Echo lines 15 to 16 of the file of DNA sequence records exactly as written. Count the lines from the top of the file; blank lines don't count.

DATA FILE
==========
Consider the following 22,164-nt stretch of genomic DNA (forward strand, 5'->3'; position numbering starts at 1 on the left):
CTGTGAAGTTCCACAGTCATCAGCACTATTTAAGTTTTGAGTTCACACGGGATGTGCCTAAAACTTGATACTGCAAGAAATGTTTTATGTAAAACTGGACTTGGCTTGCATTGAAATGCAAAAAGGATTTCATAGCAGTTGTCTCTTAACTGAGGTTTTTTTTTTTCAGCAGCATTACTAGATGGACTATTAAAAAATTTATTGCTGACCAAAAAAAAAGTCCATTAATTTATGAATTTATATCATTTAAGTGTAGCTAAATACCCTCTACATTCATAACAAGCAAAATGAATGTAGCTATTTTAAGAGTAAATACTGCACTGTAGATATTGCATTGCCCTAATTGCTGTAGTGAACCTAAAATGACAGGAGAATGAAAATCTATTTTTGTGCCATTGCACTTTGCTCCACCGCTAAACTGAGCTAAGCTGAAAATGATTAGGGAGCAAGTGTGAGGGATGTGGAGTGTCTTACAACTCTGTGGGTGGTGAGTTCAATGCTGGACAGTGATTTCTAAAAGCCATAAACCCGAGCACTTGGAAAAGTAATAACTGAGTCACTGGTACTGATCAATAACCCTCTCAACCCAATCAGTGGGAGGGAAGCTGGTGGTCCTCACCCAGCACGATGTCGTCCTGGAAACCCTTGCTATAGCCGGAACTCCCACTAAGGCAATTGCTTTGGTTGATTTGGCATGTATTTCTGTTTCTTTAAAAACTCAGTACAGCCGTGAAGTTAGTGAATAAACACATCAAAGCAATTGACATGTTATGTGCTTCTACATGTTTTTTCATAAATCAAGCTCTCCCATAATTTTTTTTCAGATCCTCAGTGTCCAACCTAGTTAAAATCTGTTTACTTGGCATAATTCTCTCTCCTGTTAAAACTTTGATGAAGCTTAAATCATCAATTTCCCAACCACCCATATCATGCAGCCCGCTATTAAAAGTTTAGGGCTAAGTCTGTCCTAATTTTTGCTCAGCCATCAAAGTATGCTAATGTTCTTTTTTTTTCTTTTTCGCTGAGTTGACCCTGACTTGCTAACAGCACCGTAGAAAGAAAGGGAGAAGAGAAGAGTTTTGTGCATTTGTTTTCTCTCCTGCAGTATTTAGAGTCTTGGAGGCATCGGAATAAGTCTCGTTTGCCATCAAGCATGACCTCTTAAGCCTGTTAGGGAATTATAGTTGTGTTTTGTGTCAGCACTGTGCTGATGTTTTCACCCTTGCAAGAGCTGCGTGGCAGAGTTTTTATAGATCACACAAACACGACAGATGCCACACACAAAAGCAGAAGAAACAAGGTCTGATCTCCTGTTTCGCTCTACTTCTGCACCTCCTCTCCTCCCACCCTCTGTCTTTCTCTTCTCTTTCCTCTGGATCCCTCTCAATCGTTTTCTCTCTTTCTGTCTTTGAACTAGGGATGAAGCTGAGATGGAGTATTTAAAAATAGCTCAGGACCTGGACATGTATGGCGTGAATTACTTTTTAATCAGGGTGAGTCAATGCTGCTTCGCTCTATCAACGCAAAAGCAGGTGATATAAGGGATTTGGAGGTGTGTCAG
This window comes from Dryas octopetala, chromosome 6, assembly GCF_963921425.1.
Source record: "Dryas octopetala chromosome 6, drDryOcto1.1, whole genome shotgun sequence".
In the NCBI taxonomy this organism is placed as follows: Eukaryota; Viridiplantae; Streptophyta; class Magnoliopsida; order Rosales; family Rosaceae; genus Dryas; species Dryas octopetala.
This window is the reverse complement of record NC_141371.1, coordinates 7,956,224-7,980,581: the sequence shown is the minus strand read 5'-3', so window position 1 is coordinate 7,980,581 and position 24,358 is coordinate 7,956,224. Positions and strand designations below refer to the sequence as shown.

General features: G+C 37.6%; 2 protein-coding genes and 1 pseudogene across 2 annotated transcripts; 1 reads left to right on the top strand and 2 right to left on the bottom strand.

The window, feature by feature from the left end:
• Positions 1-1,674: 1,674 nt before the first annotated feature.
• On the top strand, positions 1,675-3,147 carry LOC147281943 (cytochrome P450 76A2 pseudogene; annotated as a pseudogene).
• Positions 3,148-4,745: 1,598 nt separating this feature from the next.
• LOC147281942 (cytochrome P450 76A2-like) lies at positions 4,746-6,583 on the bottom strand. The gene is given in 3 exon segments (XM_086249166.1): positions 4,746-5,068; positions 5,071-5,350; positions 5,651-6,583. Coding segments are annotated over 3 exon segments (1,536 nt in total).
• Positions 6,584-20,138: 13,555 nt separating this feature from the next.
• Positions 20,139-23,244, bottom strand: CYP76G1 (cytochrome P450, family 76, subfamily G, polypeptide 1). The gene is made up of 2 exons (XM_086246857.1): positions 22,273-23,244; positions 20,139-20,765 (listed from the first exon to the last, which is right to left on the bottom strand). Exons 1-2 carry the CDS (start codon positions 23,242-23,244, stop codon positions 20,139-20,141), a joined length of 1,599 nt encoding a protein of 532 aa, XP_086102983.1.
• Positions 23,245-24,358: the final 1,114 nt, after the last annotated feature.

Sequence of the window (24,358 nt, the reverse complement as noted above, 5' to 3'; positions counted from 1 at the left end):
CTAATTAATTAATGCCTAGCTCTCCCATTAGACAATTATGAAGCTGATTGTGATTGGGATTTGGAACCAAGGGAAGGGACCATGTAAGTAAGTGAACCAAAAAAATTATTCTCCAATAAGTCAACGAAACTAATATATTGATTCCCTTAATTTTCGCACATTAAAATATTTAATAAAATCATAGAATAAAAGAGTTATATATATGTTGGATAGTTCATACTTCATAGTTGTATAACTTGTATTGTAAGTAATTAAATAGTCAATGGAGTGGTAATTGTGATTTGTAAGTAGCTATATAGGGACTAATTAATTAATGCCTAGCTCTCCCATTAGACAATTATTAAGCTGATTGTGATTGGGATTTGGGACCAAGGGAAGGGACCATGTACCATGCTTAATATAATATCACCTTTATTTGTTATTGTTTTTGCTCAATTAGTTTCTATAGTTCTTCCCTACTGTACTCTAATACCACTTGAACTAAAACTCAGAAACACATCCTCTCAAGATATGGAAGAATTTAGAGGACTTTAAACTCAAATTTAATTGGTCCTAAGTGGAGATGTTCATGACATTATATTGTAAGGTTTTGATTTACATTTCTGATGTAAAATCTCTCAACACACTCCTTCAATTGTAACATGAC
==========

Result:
• Positions 23,245-24,358: the final 1,114 nt, after the last annotated feature.

Sequence of the window (24,358 nt, the reverse complement as noted above, 5' to 3'; positions counted from 1 at the left end):